President Barack Obama said Friday that immigration reform will pass before he leaves office in January 2017.

"I believe it will get done before my presidency is over," he said during an interview with Univision Radio. "I'd like to get it done this year."

"The main thing people can do right now is put pressure on Republicans who have refused so far to act," the Democratic president said.

He showed once again that he unwilling to adopt unilateral measures to halt deportations of the undocumented until reform is passed, though many activists demand it insistently, mostly in the Hispanic community.

During a brief speech Friday at the House Democratic Issues Conference in Cambridge, Maryland, Obama repeated that one of his legislative priorities for this year is immigration reform.

What must be guaranteed is "a smart immigration policy in this country that grows our economy - gets people out of the shadows, makes sure that our businesses are thriving. That's got to be a top priority," he said.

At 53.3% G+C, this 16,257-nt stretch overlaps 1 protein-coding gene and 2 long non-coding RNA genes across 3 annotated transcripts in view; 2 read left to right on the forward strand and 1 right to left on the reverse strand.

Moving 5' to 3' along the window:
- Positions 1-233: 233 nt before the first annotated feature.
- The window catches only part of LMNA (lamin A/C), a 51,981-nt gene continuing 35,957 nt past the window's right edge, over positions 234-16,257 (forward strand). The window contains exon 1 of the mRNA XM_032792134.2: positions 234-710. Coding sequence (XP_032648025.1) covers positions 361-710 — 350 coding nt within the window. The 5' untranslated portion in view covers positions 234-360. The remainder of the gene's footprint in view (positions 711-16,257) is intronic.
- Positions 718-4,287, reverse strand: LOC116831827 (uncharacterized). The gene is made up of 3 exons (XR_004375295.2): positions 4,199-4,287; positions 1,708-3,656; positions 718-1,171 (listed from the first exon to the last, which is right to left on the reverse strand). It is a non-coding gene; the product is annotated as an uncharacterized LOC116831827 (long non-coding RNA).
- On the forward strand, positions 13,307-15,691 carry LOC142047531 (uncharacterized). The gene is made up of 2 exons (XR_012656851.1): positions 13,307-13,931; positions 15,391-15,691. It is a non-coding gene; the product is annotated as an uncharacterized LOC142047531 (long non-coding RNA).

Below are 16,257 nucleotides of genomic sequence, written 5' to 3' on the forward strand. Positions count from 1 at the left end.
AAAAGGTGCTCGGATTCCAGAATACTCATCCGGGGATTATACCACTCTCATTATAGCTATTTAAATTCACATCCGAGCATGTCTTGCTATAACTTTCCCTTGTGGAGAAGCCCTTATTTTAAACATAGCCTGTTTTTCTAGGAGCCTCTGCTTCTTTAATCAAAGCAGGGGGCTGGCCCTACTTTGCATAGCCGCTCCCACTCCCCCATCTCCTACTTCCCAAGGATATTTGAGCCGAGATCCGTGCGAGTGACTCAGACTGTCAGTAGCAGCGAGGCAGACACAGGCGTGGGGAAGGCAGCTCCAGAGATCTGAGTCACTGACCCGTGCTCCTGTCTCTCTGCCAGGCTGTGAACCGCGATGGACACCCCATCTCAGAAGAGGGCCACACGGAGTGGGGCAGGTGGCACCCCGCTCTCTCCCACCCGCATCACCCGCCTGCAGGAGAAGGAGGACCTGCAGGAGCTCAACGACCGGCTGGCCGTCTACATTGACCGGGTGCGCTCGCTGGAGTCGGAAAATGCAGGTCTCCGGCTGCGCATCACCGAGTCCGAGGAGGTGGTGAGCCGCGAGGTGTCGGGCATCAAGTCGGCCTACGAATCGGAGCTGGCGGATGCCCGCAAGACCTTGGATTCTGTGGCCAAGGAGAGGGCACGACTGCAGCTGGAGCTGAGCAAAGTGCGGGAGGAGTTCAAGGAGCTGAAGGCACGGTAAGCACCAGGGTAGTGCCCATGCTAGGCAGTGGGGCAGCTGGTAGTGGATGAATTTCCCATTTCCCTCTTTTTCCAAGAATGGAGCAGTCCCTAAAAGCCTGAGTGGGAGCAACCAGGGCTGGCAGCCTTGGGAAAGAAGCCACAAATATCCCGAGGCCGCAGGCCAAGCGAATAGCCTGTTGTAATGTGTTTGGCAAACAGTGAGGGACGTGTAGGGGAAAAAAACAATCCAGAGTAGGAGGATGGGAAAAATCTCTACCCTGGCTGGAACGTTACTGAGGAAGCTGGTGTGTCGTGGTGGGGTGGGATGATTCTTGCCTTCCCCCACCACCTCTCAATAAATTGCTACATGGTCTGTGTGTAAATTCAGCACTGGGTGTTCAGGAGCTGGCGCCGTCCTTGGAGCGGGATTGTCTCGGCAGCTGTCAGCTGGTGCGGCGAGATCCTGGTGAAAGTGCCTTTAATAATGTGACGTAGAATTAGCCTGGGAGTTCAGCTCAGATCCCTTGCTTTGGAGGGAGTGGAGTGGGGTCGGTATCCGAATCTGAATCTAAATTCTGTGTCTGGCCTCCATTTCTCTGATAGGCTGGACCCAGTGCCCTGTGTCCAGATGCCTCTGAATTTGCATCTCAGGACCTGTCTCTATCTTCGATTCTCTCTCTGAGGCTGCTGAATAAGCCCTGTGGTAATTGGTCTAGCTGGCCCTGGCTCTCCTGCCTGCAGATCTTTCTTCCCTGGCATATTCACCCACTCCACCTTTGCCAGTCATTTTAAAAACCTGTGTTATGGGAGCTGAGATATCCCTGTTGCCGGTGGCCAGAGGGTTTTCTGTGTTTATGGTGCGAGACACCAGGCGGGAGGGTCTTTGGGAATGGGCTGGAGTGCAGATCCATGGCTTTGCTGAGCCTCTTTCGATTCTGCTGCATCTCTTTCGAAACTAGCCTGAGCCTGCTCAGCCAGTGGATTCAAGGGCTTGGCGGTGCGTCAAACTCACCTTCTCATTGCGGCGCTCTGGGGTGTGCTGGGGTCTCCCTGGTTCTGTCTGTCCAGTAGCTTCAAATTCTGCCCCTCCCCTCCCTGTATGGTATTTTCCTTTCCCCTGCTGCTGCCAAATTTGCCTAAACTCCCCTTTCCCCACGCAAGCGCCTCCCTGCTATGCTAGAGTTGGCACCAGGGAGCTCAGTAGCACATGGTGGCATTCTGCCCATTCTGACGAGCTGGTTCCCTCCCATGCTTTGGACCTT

"(W)hen it comes to immigration reform, we have to remind ourselves that there are people behind the statistics, that there are lives that are being impacted," Obama said, referring to the more than 11 million undocumented immigrants living in the country.

"(P)utting things off for another year, another two years, another three years, it hurts people. It hurts our economy. It hurts families," the president added.

The Senate approved last June a bipartisan bill that strengthens border security and includes a path to citizenship for the undocumented.

The Republicans who control the House presented in late January their immigration-reform policy, which only contemplates a guarantee of citizenship for young people who were brought into the country as children and are now enrolled in college or are serving in the Armed Forces.

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